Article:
• Buying great companies.
  • Paying bargain prices for them.
  • Holding them indefinitely.

Right now, that's exactly what you should be doing. In fact, Buffett himself recently shifted nearly his entire non-Berkshire net worth into U.S. stocks and suggested that others should, too. "What is likely, he said, "is that the market will move higher, perhaps substantially so, well before either sentiment or the economy turns up. So if you wait for the robins, spring will be over."

So don't wait for the robins -- start searching out those great companies at bargain prices, and be prepared to be patient. If you need a place to start, our team at Motley Fool Inside Value is sifting through the rubble in search of great opportunities. To see what they're recommending right now, click here to try the service free for 30 days. There's no obligation to subscribe.

Fool contributor Morgan Housel owns shares of Berkshire Hathaway.Coca-Cola and Berkshire Hathaway are Motley Fool Inside Value selections. Berkshire Hathaway is a Motley Fool Stock Advisor pick. The Fool owns shares of Berkshire Hathaway. The Motley Fool is investors writing for investors.

Read/Post Comments (8) | Recommend This Article (18)

Comments from our Foolish Readers

Help us keep this a respectfully Foolish area! This is a place for our readers to discuss, debate, and learn more about the Foolish investing topic you read about above. Help us keep it clean and safe. If you believe a comment is abusive or otherwise violates our Fool's Rules, please report it via the Report this Comment Report this Comment icon found on every comment.

  • Report this Comment On November 20, 2008, at 12:54 PM, Tali1234 wrote:

    I am not sure why so much gah-gah over Buffett.

    He has lost all the gains made in the last five years. This is much worse than many other blue chip companies which suggests that Buffett, like many others, has no clue about what the stock market is doing or will be doing.

  • Report this Comment On November 20, 2008, at 1:17 PM, TraderatWork wrote:

    Tail1234 said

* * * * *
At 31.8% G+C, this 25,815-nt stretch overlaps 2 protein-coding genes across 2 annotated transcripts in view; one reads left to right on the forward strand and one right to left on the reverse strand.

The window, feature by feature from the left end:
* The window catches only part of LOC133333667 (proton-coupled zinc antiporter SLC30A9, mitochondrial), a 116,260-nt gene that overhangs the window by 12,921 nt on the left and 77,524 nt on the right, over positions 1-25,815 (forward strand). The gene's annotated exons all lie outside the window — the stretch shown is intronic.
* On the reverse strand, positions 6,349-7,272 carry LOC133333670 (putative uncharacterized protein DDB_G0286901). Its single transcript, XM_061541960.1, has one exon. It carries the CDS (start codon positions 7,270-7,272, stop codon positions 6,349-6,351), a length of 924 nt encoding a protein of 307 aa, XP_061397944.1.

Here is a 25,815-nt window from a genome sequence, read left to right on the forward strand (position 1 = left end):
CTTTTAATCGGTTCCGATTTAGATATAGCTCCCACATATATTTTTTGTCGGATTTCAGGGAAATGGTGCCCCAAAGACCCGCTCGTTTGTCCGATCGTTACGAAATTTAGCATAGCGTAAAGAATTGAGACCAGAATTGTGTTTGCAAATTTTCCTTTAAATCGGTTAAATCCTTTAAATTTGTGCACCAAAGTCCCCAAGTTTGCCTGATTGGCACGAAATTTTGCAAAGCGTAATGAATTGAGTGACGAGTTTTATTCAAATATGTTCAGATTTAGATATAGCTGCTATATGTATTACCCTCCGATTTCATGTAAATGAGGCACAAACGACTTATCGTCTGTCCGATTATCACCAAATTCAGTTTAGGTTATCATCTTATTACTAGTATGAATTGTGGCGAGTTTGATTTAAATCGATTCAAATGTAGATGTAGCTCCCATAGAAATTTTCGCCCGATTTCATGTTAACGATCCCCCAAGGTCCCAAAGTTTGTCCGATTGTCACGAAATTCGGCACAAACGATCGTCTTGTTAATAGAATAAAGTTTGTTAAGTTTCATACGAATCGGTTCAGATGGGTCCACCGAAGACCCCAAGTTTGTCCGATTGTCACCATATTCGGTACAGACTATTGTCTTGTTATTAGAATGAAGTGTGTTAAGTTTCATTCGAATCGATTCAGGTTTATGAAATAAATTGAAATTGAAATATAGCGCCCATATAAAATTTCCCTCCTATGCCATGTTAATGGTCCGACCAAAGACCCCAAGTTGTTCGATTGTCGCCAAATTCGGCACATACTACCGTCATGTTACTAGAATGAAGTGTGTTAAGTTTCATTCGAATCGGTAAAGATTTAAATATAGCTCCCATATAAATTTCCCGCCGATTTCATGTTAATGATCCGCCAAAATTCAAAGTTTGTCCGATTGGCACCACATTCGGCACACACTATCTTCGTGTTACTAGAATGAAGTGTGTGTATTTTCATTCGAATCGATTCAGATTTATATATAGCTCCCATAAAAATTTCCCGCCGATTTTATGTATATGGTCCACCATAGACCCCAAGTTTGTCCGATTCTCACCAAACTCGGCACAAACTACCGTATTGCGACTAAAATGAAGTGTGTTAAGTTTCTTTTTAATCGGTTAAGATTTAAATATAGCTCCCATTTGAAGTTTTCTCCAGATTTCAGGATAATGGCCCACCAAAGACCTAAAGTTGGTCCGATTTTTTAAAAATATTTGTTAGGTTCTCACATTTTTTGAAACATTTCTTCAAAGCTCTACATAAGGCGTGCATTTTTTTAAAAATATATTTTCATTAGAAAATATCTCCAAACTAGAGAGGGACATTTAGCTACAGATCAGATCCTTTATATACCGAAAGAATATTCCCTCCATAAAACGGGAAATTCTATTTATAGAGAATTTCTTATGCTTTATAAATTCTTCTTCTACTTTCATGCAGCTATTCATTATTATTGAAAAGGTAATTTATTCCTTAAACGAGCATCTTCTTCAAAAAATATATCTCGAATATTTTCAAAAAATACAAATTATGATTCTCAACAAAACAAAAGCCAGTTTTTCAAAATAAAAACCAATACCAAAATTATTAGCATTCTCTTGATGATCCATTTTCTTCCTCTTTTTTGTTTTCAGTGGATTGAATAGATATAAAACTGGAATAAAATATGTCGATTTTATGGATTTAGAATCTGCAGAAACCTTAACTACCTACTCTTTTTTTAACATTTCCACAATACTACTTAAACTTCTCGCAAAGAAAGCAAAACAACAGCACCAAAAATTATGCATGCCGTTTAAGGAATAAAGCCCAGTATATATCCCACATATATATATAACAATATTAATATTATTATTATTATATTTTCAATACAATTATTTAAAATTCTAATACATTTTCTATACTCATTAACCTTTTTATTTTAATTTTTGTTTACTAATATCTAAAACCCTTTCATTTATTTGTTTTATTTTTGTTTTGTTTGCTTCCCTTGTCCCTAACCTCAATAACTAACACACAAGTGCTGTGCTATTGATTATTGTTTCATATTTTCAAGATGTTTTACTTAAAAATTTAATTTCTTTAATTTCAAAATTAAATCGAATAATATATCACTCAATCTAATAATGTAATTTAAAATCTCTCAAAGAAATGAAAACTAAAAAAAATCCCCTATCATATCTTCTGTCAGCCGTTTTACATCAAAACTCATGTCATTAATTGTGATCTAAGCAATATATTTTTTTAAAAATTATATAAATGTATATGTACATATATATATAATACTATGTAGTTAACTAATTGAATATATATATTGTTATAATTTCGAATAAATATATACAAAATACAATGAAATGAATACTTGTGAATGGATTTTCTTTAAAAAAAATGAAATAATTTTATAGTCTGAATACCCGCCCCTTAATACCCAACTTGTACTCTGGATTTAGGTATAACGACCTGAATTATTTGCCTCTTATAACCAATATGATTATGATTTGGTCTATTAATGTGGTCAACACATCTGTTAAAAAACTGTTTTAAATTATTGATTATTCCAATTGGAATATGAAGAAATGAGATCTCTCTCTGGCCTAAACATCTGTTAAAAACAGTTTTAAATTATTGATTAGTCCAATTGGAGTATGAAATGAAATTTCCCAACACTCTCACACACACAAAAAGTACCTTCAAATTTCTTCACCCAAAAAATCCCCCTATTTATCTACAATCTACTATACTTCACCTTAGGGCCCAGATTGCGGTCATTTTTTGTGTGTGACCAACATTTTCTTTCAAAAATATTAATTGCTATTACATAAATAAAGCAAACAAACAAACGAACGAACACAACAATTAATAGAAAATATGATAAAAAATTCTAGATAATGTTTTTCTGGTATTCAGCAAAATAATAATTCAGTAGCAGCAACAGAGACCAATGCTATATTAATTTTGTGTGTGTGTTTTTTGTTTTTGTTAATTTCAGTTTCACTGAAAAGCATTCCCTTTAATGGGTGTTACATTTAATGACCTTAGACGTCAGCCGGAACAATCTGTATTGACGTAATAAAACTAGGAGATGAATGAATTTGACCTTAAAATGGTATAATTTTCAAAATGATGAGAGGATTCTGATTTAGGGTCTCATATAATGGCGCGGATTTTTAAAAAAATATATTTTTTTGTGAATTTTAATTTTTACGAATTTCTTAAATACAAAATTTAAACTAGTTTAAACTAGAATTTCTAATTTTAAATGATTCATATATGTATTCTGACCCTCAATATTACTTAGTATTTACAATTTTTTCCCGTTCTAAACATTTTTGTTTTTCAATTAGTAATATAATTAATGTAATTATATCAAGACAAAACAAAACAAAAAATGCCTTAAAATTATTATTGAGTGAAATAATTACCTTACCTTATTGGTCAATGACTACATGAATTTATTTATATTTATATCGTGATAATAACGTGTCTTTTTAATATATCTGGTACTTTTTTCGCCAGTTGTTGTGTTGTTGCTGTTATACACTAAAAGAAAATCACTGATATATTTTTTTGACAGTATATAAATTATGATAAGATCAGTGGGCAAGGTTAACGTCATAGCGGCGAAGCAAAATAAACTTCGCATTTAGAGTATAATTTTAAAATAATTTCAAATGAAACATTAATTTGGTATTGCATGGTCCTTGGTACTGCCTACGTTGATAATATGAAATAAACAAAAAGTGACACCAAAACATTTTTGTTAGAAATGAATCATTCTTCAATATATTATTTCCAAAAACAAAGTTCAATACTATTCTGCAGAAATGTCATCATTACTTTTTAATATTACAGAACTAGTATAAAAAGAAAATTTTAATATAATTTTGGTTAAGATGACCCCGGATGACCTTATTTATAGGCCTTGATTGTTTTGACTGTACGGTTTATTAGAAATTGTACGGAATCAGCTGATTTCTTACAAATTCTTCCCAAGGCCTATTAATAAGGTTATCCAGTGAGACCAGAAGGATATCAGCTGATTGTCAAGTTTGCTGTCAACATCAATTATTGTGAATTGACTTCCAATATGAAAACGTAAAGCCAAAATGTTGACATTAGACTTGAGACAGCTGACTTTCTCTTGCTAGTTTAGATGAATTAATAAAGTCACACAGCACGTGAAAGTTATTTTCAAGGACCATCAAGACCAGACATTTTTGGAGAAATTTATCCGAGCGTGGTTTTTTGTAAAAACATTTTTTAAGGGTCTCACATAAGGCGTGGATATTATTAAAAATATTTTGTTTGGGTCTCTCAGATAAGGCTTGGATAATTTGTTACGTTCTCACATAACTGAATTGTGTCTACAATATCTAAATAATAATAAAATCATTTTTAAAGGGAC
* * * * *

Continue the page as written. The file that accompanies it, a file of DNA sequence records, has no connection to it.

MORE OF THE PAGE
"I am not sure why so much gah-gah over Buffett...."

    For these are some of the reason.

    1. He is the richest man in the world by solely investing.

    2. He is the BEST CEO of the world and his salary $100K.

    3. He teach us what is "invest" - "Price is what you paid. Value is what you got."

    And he teach a lot of things and lessons about life that your father did not teach you.

  • Report this Comment On November 20, 2008, at 1:42 PM, djemonk wrote:

    All these things are nice if you believe we're going to come out of this "slump" any time in the next few years. Even Buffet has admitted that we could be staring down the barrel of a depression.

    I guess I don't have the confidence that you guys do that buying stocks isn't just throwing money over the edge of a very deep cliff that we won't climb out of for another two years.

    I don't see any reason why I should be investing today when I can just horde cash, wait out some of the deflation, and THEN invest.

    I'm definitely not trying to rain on anyone's parade. I'd honestly like to be convinced.

  • Report this Comment On November 20, 2008, at 2:25 PM, Rnookkeeper wrote:

    Hello, djemonk and others of like mind:

    A famous person said something about the importance of knowing history - I shall let you have the pleasure of finding-out who and exactly what he said, but the point is not to be taken lightly.

    There were some people who, when the banks were closed during the Great Depression and "no one had any money", set up shop on the sidewalk and started lending people money, people who had no jobs and had little prospect of a job in the very near future. Those people who were lending the money became very rich because they had faith that the depression was not permanent.